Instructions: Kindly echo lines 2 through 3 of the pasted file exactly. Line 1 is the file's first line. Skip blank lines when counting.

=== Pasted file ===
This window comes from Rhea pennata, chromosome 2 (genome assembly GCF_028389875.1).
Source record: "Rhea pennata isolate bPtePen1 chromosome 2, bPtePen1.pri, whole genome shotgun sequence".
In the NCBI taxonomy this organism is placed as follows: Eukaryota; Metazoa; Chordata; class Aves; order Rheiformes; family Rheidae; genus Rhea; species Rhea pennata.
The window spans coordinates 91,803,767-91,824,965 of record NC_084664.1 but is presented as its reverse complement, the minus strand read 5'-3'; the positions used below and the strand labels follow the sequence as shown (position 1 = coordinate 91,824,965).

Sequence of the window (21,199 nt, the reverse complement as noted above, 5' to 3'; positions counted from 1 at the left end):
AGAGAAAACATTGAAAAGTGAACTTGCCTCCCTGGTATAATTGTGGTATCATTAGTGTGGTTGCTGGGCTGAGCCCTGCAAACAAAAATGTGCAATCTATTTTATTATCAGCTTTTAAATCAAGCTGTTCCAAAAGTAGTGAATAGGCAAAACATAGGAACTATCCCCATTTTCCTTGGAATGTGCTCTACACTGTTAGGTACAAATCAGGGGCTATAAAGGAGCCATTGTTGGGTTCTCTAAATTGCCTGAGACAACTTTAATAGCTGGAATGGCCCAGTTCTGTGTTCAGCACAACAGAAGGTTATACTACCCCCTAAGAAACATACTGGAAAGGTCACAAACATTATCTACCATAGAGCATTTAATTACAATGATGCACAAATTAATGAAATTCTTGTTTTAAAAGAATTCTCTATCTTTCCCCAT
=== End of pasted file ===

Source record: "Rhea pennata isolate bPtePen1 chromosome 2, bPtePen1.pri, whole genome shotgun sequence".
In the NCBI taxonomy this organism is placed as follows: Eukaryota; Metazoa; Chordata; class Aves; order Rheiformes; family Rheidae; genus Rhea; species Rhea pennata.